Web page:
Sound manure management practices enhance food security by improving use of nutrients for soil fertilization, while also producing energy and reducing greenhouse gas emissions. A new global report on provides information, analysis, and recommendations.
Integrated manure management strategies aim to maximize nutrient and energy value and minimize emissions along the entire dung and urine chain: including collection, housing and storage, anaerobic digestion, treatment, transport, and application.
The Livestock and Manure Management Component of the Climate and Clean Air Coalition to Reduce Short-Lived Climate Pollutants (CCAC
) and the International Livestock Research Insititue (ILRI
) are partnering with research leaders in the field to fill the knowledge gap about manure management at a global scale.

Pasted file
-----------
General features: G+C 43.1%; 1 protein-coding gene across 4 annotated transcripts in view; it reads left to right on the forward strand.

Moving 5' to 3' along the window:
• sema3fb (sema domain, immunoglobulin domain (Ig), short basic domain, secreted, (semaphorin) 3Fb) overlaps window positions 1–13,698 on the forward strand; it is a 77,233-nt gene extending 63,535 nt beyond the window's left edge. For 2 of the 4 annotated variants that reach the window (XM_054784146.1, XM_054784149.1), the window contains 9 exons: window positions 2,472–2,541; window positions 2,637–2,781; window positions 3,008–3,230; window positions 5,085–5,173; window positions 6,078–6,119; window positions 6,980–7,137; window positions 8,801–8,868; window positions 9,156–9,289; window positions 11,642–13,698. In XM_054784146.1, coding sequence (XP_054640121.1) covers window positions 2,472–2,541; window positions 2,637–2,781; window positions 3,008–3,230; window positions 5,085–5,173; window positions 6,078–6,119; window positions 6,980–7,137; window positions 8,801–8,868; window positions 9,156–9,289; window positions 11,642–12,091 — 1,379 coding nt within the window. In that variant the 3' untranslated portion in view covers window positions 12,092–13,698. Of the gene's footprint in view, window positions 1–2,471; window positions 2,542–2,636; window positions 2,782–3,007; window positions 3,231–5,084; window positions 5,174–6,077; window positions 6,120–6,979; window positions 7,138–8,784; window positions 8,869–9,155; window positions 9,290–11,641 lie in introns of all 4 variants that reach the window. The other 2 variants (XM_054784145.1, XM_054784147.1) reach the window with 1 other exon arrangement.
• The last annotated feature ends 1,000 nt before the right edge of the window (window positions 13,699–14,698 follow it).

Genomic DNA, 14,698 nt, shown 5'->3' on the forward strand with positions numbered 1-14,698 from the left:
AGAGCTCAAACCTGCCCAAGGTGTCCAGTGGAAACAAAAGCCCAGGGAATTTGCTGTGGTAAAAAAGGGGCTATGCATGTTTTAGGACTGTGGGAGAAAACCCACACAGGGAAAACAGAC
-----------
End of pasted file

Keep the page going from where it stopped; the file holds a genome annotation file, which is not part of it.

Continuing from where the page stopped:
As part of this partnership, Wageningen University and Research Centre
recently published results from a global assessment of livestock manure policies in 34 countries in Africa, Asia and Latin America, followed by an in-depth assessment of manure management practices in six countries. The report improves insight on manure management at farm level, makes suggestions to reduce barriers to adoption of integrated manure management practices, and contributes to increased understanding of existing policies, institutional and incentive frameworks.